The stoic mysticism of Niki Caro's cool-handed charmer '' Whale Rider'' -- in which the young Pai must overcome resistance as she tries to assume her destiny as the leader of a tribe on the New Zealand coast -- is wickedly absorbing.
Much of the film's power comes from the delicate charisma of Keisha Castle-Hughes, making her acting debut as Pai. Castle-Hughes lacks the traditional resources of an actress, and instead communicates her feelings through a wary hesitation.
Pai's natural rectitude -- the way she plays both pride and hurt -- is even used by Ms. Pai's prickly grandfather Koro (Rawiri Paratene) displays a contempt for her that is like a deadpan force of nature itself.
Koro, the tribal chief, wanted a grandson to take on his mantle.
Caro and her cinematographer, Leon Narbey, let the audience be seduced by the daunting power, rather than overwhelming viewers with it.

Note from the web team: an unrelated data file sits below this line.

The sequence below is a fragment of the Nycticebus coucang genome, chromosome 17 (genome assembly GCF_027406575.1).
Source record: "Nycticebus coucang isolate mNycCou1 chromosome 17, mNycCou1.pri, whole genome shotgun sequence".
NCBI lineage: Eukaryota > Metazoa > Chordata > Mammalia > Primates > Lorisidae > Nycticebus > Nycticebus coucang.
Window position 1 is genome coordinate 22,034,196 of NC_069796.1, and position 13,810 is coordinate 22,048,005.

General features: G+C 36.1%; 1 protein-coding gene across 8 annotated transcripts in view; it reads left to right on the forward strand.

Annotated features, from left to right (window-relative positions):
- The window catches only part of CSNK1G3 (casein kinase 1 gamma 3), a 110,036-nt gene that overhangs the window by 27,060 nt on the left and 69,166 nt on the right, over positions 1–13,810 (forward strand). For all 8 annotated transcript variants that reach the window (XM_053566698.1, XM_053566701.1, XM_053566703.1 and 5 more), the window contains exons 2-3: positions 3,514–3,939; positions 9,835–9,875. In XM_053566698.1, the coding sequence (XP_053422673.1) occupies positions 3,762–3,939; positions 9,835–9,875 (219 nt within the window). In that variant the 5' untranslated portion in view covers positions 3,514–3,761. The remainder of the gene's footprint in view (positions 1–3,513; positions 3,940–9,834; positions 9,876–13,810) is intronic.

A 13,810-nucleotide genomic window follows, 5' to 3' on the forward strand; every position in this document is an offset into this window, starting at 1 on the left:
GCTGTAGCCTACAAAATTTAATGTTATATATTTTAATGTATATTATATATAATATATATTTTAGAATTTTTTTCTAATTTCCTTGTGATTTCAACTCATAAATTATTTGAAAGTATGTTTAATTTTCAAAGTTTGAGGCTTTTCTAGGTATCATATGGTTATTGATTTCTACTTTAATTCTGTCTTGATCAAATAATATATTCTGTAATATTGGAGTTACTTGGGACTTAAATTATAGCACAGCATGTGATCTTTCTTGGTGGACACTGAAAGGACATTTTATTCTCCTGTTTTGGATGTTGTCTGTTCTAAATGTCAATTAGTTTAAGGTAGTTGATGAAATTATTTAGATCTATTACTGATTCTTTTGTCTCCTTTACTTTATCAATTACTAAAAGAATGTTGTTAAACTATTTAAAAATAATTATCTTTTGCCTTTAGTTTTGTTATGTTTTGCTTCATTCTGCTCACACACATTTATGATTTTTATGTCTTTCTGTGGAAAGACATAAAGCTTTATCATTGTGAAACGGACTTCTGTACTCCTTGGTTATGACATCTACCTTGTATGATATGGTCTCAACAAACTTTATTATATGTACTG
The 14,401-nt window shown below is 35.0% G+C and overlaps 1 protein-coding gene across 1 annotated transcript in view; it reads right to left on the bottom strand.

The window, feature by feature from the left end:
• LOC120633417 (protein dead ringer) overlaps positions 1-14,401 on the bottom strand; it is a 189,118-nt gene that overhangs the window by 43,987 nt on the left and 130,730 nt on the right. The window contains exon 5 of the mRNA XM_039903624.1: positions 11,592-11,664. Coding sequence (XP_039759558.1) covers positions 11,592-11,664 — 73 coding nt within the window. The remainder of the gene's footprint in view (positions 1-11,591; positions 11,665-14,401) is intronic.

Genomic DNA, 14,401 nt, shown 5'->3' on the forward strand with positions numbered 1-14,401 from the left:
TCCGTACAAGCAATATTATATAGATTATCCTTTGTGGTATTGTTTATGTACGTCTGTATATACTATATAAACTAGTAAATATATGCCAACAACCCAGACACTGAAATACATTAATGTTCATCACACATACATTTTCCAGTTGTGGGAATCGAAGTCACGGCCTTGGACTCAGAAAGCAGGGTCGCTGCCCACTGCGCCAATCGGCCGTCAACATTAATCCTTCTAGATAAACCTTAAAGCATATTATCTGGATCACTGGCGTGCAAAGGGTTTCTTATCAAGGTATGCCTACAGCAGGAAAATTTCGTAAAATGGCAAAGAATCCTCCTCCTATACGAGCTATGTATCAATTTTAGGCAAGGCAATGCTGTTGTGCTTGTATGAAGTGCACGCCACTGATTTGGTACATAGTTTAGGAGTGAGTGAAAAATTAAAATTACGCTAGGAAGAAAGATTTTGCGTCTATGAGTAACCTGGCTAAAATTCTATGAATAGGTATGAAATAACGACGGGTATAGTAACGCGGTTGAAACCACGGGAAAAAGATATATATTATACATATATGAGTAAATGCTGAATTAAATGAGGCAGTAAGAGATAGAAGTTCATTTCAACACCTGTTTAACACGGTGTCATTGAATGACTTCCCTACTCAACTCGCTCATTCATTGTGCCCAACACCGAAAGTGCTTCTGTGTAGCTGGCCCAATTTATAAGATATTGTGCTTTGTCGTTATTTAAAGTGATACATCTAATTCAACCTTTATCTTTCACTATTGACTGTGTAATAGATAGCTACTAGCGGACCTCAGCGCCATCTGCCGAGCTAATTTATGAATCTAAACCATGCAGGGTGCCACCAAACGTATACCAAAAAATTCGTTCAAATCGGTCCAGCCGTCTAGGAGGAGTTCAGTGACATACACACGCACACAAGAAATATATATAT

With a deft hand, the director bridges the disconnect between the modern touches in the village -- like the hilarious, cranky chatter over card games -- and the determination to cling to traditions.Too flamboyant an opening would have left the movie with no place to go and embarrassed us with so early a claim on our sentiments. WITH: Keisha Castle-Hughes (Pai), Rawiri Paratene (Koro), Vicky Haughton (Nanny Flowers) and Cliff Curtis (Porourangi).Bear with '' Whale Rider'': once the picture kicks into gear, it has the inspiring resonance of found art.'' Whale Rider'' is rated PG-13 (Parents strongly cautioned) for scenes of emotional cruelty that may be a little upsetting for younger viewers. Caro, based on the novel by Witi Ihimaera; director of photography, Leon Narbey; edited by David Coulson; music by Lisa Gerrard; production designer, Grant Major; produced by Tim Sanders, John Barnett and Frank Hubner; released by Newmarket Films. But Pai's twin brother died in a difficult birth, which also took her mother's life, and her father, Porourangi (Cliff Curtis), has deserted the family for a career as an artist.Koro treats his granddaughter as the living embodiment of a curse.From the beginning of the movie, Pai The viewer soon learns that she has many qualities that seem to ...Every culture has it’s own traditions and many of the times these traditions are broken when new generations are born.It is evident that tradition is the way the Whangara tribe maintains its spirituality, which defines it.The critical moment comes in a set piece that has the potential to send the film off into florid, find-your-bliss sentimentality: a whale cruises too close to the shoreline and needs to be steered back into deeper, life-sustaining waters. Caro refuses to oversaturate the film with anxious hyperdramatics.The film shows strength by tightening the rhythms of the scenes; be warned that the longueurs that surface in the first 10 minutes or so may make demands on your patience. Caro and her editor, David Coulson, obviously wanted to dissipate any feeling of forced pathos that might accompany the intense tragedy experienced by Pai's family. Caro's attempt to fight the mawkishness inherent in the film's opening by setting a tone of emotional tidiness makes the rest of '' Whale Rider'' distinctively efficient; this gamble makes the first section seem distended and a little drab.It's a welcome exercise of taste on the director's part. Curtis's total immersion in the role of Pai's father rescues him from the typecasting of his previous work -- playing dark-skinned bad guys of indeterminate ethnicity. Still, there aren't many filmmakers who would have fought that initial heightening of heartbreak.